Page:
All of us in this life are sick because of our sin. If we say we have no sin, we deceive ourselves and the truth is not in us (1 John 1:8). The way to receive healing from Jesus is to admit our soul-sickness caused by sin, and to look to the cross where Jesus was made sick so that we might be healthy forever.

What keeps us from the health of salvation is not ultimately our sin, but our refusal to admit and confess our sin as we come to Christ. Life in the present age is a life of continual confession and repentance, turning again and again to Jesus Christ and his cross for our health. In the age to come we will experience full health in resurrected bodies. But until that time, we are sick and must learn to look day by day and moment by moment to Jesus Christ lifted up for our healing on the cross.

Thursday, July 16, 2009

Reversal! --- Search the Scriptures: Psalm 30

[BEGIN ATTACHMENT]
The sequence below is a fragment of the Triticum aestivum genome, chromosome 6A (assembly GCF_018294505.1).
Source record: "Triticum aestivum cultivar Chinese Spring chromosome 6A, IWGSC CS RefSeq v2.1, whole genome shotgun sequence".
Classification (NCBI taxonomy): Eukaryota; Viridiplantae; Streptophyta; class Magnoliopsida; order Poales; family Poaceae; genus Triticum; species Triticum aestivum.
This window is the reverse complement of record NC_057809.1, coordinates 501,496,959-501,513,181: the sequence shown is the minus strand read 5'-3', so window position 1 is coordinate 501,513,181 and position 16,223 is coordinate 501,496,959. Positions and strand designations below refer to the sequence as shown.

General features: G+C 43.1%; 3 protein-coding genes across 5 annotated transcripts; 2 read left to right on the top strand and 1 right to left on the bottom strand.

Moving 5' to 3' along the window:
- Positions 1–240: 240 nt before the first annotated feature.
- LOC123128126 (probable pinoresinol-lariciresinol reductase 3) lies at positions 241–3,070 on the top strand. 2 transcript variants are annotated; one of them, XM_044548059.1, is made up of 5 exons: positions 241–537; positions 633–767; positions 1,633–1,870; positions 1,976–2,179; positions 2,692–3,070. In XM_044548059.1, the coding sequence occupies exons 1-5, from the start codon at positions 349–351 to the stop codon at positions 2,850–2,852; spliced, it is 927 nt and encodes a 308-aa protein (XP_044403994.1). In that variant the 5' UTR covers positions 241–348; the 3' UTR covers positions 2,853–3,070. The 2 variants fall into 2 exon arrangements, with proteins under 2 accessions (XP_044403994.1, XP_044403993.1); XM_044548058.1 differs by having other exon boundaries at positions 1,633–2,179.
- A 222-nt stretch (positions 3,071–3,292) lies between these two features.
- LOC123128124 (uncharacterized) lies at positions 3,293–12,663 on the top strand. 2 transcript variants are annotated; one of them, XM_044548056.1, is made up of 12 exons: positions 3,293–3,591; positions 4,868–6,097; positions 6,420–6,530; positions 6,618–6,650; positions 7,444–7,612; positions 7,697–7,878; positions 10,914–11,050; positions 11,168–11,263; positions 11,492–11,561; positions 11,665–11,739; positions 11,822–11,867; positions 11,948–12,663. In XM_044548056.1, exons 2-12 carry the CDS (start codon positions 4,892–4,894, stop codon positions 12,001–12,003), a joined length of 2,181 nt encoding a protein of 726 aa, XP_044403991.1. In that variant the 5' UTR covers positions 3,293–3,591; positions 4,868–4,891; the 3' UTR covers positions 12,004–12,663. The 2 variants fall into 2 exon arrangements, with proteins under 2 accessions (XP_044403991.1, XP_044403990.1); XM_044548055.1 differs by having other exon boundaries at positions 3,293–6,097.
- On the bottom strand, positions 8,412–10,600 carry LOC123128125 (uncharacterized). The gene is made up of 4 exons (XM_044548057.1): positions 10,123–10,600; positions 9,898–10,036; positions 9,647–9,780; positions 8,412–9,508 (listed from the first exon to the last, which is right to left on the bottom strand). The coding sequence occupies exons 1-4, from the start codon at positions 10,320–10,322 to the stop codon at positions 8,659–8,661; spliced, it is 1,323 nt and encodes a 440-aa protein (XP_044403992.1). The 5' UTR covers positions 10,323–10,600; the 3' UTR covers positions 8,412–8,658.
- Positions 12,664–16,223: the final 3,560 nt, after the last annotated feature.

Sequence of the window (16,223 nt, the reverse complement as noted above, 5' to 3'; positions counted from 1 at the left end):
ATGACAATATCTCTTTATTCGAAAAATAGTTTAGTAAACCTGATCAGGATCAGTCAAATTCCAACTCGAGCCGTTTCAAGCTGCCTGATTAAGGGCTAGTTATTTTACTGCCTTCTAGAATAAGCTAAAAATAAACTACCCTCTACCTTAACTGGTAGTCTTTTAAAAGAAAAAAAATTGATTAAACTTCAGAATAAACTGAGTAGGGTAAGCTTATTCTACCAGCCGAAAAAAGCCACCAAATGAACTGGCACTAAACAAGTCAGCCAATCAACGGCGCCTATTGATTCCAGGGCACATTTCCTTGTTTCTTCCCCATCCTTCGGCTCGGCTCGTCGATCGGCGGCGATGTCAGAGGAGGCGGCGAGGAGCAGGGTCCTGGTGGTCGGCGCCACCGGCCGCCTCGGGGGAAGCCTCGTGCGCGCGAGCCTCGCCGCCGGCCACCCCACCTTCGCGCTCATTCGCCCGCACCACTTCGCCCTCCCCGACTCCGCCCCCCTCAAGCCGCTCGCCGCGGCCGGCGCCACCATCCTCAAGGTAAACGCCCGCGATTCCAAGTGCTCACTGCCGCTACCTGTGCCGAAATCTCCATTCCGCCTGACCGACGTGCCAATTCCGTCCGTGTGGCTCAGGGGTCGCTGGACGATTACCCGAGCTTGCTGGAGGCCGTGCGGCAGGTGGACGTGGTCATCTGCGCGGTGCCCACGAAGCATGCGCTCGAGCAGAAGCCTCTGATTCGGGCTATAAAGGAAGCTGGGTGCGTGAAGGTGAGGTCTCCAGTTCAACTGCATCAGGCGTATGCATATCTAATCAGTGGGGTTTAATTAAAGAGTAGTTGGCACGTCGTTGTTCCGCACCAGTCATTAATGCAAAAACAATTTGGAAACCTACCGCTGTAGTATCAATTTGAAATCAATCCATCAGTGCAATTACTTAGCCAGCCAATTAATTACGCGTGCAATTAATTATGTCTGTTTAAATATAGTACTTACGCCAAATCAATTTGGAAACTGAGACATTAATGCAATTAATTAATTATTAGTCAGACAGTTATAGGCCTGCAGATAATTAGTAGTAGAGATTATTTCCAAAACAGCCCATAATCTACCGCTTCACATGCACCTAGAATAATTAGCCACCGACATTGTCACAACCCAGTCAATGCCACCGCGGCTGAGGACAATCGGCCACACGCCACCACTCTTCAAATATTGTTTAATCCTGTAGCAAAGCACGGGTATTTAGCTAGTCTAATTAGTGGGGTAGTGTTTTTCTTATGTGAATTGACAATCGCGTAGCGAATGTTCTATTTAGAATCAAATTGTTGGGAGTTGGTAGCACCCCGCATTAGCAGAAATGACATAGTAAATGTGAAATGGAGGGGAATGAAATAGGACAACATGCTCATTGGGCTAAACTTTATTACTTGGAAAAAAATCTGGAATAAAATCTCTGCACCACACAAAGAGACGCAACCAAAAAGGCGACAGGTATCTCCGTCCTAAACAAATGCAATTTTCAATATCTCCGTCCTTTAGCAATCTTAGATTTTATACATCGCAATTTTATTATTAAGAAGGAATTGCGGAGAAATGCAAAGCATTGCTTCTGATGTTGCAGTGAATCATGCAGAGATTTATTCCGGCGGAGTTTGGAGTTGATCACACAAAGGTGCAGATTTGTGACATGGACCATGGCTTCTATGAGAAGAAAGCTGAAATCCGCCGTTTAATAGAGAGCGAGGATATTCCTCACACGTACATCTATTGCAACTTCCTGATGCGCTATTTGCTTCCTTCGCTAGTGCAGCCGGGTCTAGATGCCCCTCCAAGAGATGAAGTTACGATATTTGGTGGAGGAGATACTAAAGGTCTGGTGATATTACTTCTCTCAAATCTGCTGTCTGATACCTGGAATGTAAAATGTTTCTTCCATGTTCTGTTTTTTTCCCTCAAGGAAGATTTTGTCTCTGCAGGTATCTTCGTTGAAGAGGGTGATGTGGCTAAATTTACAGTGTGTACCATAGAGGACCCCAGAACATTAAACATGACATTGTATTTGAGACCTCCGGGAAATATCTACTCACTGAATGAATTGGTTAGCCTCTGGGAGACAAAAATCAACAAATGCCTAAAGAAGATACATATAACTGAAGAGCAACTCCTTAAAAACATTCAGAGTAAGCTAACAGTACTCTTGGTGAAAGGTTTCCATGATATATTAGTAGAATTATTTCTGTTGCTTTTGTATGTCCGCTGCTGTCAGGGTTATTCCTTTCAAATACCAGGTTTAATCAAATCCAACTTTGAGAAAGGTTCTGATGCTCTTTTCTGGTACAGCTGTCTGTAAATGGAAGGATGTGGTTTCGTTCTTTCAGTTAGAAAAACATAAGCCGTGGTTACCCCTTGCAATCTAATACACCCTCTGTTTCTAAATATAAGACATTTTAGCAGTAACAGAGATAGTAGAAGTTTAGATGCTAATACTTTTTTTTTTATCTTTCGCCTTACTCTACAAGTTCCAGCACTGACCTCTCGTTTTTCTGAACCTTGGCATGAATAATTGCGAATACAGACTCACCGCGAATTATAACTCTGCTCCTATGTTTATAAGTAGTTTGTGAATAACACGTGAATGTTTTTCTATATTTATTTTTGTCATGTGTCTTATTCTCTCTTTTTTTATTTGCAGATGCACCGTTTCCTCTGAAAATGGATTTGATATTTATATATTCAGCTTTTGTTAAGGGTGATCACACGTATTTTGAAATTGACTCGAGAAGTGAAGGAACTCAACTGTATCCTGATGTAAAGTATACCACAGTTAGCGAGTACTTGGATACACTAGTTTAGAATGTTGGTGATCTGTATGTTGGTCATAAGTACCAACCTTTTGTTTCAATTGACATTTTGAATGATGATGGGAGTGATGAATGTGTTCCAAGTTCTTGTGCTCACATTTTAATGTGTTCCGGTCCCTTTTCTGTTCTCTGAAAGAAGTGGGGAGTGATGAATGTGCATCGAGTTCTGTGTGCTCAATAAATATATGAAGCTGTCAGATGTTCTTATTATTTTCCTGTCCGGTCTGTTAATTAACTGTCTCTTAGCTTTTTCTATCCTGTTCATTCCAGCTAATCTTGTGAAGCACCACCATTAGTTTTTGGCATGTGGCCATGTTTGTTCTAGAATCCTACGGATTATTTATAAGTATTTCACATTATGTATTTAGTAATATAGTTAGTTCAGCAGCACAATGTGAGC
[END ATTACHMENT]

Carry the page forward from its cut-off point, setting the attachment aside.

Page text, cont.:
Psalm 30

Joy Comes with the Morning
A Psalm of David. A song at the dedication of the temple.

1I will extol you, O LORD, for you have drawn me up

and have not let my foes rejoice over me.
2O LORD my God, I cried to you for help,
and you have healed me.
3O LORD, you have brought up my soul from Sheol;
you restored me to life from among those who go down to the pit.

4Sing praises to the LORD, O you his saints,
and give thanks to his holy name.
5 For his anger is but for a moment,
and his favor is for a lifetime.
Weeping may tarry for the night,
but joy comes with the morning.

6As for me, I said in my prosperity,
"I shall never be moved."
7By your favor, O LORD,
you made my mountain stand strong;
you hid your face;
I was dismayed.
8To you, O LORD, I cry,

and to the Lord I plead for mercy:
9"What profit is there in my death,
if I go down to the pit?
Will the dust praise you?
Will it tell of your faithfulness?
10 Hear, O LORD, and be merciful to me!
O LORD, be my helper!"

11You have turned for me my mourning into dancing;
you have loosed my sackcloth
and clothed me with gladness,
12that my glory may sing your praise and not be silent.
O LORD my God, I will give thanks to you forever!